Ahead of the game
Former Men at Work singer Colin Hay rocks Luckman for Levitt Pavilion benefit Saturday
By Carl Kozlowski 10/23/2013
As the lead singer and songwriter of the hugely popular 1980s band Men at Work, Colin Hay made the world groove to his band’s tunes while making them laugh with his archly humorous lyrics and music videos. But in the past 28 years since the band broke up after two smash hit albums in 1985, he has developed a distinctly different musical career as an introspective singer-songwriter who has drawn acclaim for his thoughtful songs about distinctly personal matters.
In fact, his 11th and most recent solo CD, “Gathering Mercury,” was largely inspired by the death of his beloved father, a piano tuner who raised Hay in a home filled with music. But Hay still hasn’t lost his ability to entertain a crowd, as attested to by the fact he’s wrapping up two years of touring the US with a show this Saturday at the Luckman Fine Arts Complex at Cal State Los Angeles to benefit Pasadena’s hub of free summer music, the Levitt Pavilion.
“Pasadena has been in our consciousness in the ’60s, since a couple family friends were in Pasadena and I always heard the Beach Boys on the radio with ‘Little Old Lady from Pasadena,’” recalls Hay. “Plus, my wife [singer Cecilia Noel] has performed at the Levitt and loved it.”
Hay was born in Scotland but moved with his family to Australia when he was 14. The family was in search of “more opportunity, plus some sun and surf,” he says. Hay grew up listening to both British and Scottish rock and pop performers, as well as an Australian rock scene that was booming at the time, and taught himself how to play guitar.
The Melbourne musical community that his family had moved near was packed with great venues and talented musicians, giving Hay plenty of performers to choose from when he decided to try being a professional musician. Teaming with guitarist Ron Strykert, drummer Jerry Speiser, bass player John Rees and saxophonist and flautist Greg Ham , the band Men at Work was launched in 1979 and within two years unleashed its debut album “Business as Usual” upon the world.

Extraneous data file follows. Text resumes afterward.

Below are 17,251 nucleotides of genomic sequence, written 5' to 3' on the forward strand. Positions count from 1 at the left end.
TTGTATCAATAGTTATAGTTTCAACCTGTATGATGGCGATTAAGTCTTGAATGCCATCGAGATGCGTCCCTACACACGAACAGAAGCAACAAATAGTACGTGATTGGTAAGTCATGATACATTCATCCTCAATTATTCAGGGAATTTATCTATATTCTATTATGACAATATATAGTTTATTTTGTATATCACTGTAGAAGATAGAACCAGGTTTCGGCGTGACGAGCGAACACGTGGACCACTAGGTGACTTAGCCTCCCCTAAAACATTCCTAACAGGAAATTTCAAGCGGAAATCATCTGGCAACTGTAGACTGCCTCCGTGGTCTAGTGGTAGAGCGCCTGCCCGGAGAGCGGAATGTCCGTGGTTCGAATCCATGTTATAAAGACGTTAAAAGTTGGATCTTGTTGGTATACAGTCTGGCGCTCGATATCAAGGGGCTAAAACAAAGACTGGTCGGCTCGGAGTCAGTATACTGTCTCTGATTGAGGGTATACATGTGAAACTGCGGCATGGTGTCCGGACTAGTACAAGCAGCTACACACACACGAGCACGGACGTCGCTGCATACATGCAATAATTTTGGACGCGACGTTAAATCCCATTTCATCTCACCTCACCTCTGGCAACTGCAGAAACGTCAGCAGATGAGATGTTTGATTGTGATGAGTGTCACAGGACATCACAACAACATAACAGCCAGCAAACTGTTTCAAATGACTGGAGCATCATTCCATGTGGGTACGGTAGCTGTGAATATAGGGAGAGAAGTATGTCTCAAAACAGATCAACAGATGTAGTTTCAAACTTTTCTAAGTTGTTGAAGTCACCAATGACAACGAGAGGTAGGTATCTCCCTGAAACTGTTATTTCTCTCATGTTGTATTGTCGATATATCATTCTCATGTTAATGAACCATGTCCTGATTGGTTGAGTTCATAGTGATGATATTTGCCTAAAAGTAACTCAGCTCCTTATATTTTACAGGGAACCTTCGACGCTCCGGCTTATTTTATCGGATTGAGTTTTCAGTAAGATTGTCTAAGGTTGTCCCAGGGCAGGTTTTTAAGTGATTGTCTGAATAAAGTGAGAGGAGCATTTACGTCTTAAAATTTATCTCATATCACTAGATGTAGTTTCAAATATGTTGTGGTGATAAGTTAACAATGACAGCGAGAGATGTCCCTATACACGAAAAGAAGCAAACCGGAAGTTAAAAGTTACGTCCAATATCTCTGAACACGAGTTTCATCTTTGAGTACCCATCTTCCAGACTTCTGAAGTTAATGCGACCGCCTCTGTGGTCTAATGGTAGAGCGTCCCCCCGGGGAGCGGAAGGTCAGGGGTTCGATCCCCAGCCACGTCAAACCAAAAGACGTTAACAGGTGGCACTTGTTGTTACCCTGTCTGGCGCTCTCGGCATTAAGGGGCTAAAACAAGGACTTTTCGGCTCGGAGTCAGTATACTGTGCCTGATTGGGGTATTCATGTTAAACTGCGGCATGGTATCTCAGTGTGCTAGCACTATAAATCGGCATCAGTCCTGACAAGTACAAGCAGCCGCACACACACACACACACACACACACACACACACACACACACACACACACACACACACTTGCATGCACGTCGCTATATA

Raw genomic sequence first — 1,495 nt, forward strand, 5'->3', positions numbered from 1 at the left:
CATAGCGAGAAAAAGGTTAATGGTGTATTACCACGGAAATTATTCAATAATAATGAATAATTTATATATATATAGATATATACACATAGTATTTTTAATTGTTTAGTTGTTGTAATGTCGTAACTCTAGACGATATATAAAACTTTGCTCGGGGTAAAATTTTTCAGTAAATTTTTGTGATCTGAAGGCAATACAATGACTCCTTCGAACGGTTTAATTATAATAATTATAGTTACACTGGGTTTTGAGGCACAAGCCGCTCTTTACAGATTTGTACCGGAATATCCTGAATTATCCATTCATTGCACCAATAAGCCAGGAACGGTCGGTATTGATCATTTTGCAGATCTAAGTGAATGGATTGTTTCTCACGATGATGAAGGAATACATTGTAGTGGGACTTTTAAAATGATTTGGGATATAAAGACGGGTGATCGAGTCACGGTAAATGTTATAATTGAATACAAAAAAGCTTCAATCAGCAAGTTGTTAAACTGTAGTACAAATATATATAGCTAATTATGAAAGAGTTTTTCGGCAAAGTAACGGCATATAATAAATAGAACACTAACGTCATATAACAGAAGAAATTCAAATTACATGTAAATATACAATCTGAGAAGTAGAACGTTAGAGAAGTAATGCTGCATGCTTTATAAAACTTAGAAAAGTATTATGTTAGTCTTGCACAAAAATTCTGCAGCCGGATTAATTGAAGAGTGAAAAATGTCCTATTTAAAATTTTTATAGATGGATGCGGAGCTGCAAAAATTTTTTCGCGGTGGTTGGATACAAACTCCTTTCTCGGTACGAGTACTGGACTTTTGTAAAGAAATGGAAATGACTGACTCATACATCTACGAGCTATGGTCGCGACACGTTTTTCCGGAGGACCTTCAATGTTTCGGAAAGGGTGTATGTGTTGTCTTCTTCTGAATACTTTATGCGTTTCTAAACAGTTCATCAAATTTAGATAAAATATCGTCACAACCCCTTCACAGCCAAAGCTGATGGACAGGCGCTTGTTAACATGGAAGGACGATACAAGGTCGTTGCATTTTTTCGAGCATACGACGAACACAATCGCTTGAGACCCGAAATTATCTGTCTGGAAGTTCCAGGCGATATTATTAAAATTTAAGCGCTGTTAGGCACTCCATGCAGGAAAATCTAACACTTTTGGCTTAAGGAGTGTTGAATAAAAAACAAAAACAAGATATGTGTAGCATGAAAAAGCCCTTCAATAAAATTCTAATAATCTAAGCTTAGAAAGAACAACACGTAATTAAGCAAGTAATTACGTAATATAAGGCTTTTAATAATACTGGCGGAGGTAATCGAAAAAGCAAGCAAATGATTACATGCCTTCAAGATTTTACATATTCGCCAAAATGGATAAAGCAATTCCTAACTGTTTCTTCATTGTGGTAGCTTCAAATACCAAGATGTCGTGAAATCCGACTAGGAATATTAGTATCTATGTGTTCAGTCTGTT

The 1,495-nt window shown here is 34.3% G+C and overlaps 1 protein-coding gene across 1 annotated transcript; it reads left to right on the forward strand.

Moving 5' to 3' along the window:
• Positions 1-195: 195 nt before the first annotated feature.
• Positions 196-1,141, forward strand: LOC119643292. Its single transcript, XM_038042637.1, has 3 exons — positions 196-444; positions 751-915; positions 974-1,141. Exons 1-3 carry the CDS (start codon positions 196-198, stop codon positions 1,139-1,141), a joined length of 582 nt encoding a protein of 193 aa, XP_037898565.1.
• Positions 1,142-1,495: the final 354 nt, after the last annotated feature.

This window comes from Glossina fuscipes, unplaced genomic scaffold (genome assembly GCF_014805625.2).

The results, driven by No. 1 hits “Who Can It Be Now?” and “Down Under,” were spectacular: “Business” sold 10 million copies worldwide, and its follow-up “Cargo” sold another five million before creative rifts led to a flop third album and breakup in 1985. Looking back, Hay says that despite the group’s savvy use of humor in its videos, its music had a lot more depth than they were given credit for.
“I think that’s a common misperception, that Men at Work wasn’t that serious,” says Hay. “I think a lot of times when you have some sort of personality as the band did, we’d shroud it in humor but there’s a lot more there. I don’t know if I’ve changed all that much as I write. Maybe as you get older, you get more confident and secure, trying out different things in songwriting. I reject the idea that my solo work is more serious than Men at Work. It’s placed in a more solitary light and is a little starker you know.”
It appears that Hay’s humble childhood roots have served him well throughout his life. While he and his wife don’t have kids of their own, he looks back fondly on the strength he drew from having a tight-knit family in his youth.
That closeness meant that Hay took his father’s death a few years ago very hard. But ultimately, he honored his legacy by writing some powerful songs about his loss.
“It was a very heavy time, because I’d never had any real tragedy in my life before,” says Hay. “It was my first head-on collision with mortality. My family was like a gang because we could bicker and fight between ourselves, but if anyone else bothered from outside we would circle the wagons. It was a very tight group of people, so to lose someone so important was a real loss.
“I wasn’t trying to write a song about it but that was the obvious thing, I couldn’t get away from it,” he says. “I was downstairs in the studio and he was with me all the time. I could think about his life and the decisions he made. It was pretty powerful.”
But just as it would be wrong to think that Men at Work was just a funny band, it’s just as inaccurate to think that Hay is a morose musician. Before signing off on the phone, he shared a life philosophy that, while profane, is downright joyful.
“I’ve been on my own since 1985, nearly 30 years, trying to figure out how to make a living from music,” says Hay. “I don’t have a boss, don’t have to show up at a certain time to listen to a guy fuck off about shit I don’t want to hear. I get up in the morning and do whatever the fuck I want whenever I want to do it, so I’m ahead of the game as far as I’m concerned.”
Colin Hay performs at 8 p.m. Saturday at the Luckman Fine Arts Complex at Cal State Los Angeles, 5151 State University Drive, Los Angeles. Tickets are $39 to $49. Call (323)343-6600 or visit luckmanarts.org/events